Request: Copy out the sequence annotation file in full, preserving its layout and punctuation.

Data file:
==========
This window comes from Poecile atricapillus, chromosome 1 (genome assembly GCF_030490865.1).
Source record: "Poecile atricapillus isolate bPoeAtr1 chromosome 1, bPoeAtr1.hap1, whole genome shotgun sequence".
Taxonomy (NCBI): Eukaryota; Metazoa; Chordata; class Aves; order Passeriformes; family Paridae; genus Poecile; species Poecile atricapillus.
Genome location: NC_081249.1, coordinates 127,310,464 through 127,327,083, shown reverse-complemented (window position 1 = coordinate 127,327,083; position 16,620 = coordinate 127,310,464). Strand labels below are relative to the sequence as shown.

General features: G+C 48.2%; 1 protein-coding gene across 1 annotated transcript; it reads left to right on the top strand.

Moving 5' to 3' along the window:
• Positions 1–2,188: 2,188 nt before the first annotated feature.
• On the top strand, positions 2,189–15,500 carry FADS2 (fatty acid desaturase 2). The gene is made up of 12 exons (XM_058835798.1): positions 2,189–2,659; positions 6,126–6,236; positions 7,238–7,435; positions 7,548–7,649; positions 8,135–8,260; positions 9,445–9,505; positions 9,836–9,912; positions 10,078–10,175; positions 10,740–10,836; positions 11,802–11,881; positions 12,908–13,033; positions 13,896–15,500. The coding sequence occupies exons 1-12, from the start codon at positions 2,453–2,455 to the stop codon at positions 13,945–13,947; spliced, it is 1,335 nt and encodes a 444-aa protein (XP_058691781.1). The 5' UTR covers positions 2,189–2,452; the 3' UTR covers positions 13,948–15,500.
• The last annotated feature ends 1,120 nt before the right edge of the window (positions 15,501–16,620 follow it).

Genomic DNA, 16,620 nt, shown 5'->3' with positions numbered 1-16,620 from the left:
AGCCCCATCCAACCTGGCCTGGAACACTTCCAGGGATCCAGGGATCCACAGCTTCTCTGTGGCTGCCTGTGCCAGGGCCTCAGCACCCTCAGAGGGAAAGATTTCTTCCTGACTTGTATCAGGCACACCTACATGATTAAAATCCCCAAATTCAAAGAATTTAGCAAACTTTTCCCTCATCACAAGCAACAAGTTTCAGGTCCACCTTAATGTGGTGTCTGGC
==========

This window comes from Poecile atricapillus, chromosome 1 (genome assembly GCF_030490865.1).
Source record: "Poecile atricapillus isolate bPoeAtr1 chromosome 1, bPoeAtr1.hap1, whole genome shotgun sequence".
Taxonomy (NCBI): Eukaryota; Metazoa; Chordata; class Aves; order Passeriformes; family Paridae; genus Poecile; species Poecile atricapillus.
Genome location: NC_081249.1, coordinates 127,310,464 through 127,327,083, shown reverse-complemented (window position 1 = coordinate 127,327,083; position 16,620 = coordinate 127,310,464). Strand labels below are relative to the sequence as shown.

General features: G+C 48.2%; 1 protein-coding gene across 1 annotated transcript; it reads left to right on the top strand.

Moving 5' to 3' along the window:
• Positions 1–2,188: 2,188 nt before the first annotated feature.
• On the top strand, positions 2,189–15,500 carry FADS2 (fatty acid desaturase 2). The gene is made up of 12 exons (XM_058835798.1): positions 2,189–2,659; positions 6,126–6,236; positions 7,238–7,435; positions 7,548–7,649; positions 8,135–8,260; positions 9,445–9,505; positions 9,836–9,912; positions 10,078–10,175; positions 10,740–10,836; positions 11,802–11,881; positions 12,908–13,033; positions 13,896–15,500. The coding sequence occupies exons 1-12, from the start codon at positions 2,453–2,455 to the stop codon at positions 13,945–13,947; spliced, it is 1,335 nt and encodes a 444-aa protein (XP_058691781.1). The 5' UTR covers positions 2,189–2,452; the 3' UTR covers positions 13,948–15,500.
• The last annotated feature ends 1,120 nt before the right edge of the window (positions 15,501–16,620 follow it).

Genomic DNA, 16,620 nt, shown 5'->3' with positions numbered 1-16,620 from the left:
AGCCCCATCCAACCTGGCCTGGAACACTTCCAGGGATCCAGGGATCCACAGCTTCTCTGTGGCTGCCTGTGCCAGGGCCTCAGCACCCTCAGAGGGAAAGATTTCTTCCTGACTTGTATCAGGCACACCTACATGATTAAAATCCCCAAATTCAAAGAATTTAGCAAACTTTTCCCTCATCACAAGCAACAAGTTTCAGGTCCACCTTAATGTGGTGTCTGGC